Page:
A: Students wishing to take graduate courses at ASU without applying to a program may do so by applying to the ASU Graduate College as a non-degree student. Please note that taking courses before admission into a program does not guarantee admission into a graduate program at ASU and does not guarantee that the courses taken while in non-degree status can be transferred into a degree program at ASU. Note that the Graduate College has very specific policies on the amount of non-degree hours that can potentially be brought into a graduate program. Please refer to the ASU Catalog for specific policies. Please also note that most graduate courses in Sustainability are restricted to allow our current students priority registration. Some courses may be opened up to registration outside of our program approximately one month prior the start of the semester, depending on availability.

  • Q: What is the application deadline for the graduate programs?

    A: For fall admission, applications must be received by December 15th of the preceding year. Application process details can be found here. The School only admits students for a fall start and does not admit students in the spring.

  • Q: How long will it take to receive my admission decision after I submit my application?

    A: Application review begins after all application materials are received and immediately after the application deadline. Decisions will usually be sent out starting in February, but not all applicants will receive a response at that time. Some applicants may not receive a decision on their application until May.

  • Q: Can I check the status of my application?

    A: Yes, you can check the status of your application by logging into My ASU with the ASURITE ID and password you received in the Application Acknowledgement letter from the Graduate College. Under the section titled “My Programs & Advising” click on the link titled “View Your Admissions Application Status.” You may also check the status of your application by sending an email to schoolofsustainability@asu.edu.

  • Q: Can international students apply for the degree programs in Sustainability?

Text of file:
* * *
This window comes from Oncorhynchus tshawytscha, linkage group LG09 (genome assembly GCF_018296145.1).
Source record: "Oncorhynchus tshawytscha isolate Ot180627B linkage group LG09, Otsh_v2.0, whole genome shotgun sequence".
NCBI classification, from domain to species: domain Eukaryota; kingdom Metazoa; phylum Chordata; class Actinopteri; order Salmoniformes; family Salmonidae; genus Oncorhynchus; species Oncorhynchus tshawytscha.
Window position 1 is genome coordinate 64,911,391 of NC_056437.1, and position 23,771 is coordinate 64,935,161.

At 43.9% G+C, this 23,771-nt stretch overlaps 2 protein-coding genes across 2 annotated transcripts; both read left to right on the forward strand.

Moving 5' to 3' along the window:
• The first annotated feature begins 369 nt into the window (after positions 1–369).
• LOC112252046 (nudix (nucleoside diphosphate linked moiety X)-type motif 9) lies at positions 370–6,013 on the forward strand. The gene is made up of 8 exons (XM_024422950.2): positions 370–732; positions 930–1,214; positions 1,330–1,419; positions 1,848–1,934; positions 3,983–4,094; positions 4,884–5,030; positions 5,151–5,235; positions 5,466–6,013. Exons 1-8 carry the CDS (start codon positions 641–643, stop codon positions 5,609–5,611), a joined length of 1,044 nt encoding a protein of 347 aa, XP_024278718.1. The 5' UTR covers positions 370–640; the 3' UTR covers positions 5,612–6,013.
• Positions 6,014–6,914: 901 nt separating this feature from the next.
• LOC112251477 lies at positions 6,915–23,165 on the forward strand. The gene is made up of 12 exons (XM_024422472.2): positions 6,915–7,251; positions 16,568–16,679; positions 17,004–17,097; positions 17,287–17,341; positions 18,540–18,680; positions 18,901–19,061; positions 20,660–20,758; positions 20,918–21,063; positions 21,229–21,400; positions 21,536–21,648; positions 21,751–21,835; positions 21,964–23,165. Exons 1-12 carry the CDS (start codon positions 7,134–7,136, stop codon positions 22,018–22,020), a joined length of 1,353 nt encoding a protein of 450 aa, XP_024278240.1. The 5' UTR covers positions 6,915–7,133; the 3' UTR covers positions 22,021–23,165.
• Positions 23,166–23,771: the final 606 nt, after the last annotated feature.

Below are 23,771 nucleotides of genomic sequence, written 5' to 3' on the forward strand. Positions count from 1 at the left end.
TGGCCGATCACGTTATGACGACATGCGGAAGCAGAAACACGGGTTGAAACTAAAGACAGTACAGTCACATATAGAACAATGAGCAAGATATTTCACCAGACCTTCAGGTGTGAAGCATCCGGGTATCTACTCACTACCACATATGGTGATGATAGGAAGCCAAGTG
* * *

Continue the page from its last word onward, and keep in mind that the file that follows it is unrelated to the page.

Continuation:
A: Yes, we accept applications from international students. Please visit the Graduate College website for information on additional requirements for international students.

  • Q: Are you looking for students with certain undergraduate degrees? Will I need to fulfill certain prerequisites before I apply to the program or after I am accepted into the program?

    A: We currently do not require a specific undergraduate degree or major to apply to our graduate program. We encourage applications from individuals with diverse educational backgrounds and experience that are relevant to the School’s core goals and challenge areas. No prerequisites have been established at this time; however, if applicable, deficiencies for each applicant may be determined at time of admission.

  • Q: Is it competitive to get into a graduate program in Sustainability?

    A: Yes, admission is competitive because there is a strong interest in our graduate programs and we usually receive a large number of applications. Although we do look at each individual applicant’s qualifications, we also base our admissions decisions on creating a cohort of students with diverse educational backgrounds and experiences.

    Application process details can be found here. You can also view our 2010-2011 Graduate Student Profile to get sense of who has been admitted into the graduate programs in the past.

  • Q: What makes a competitive application to the graduate program in Sustainability?

    A: There are several ways applicants can make their applications competitive: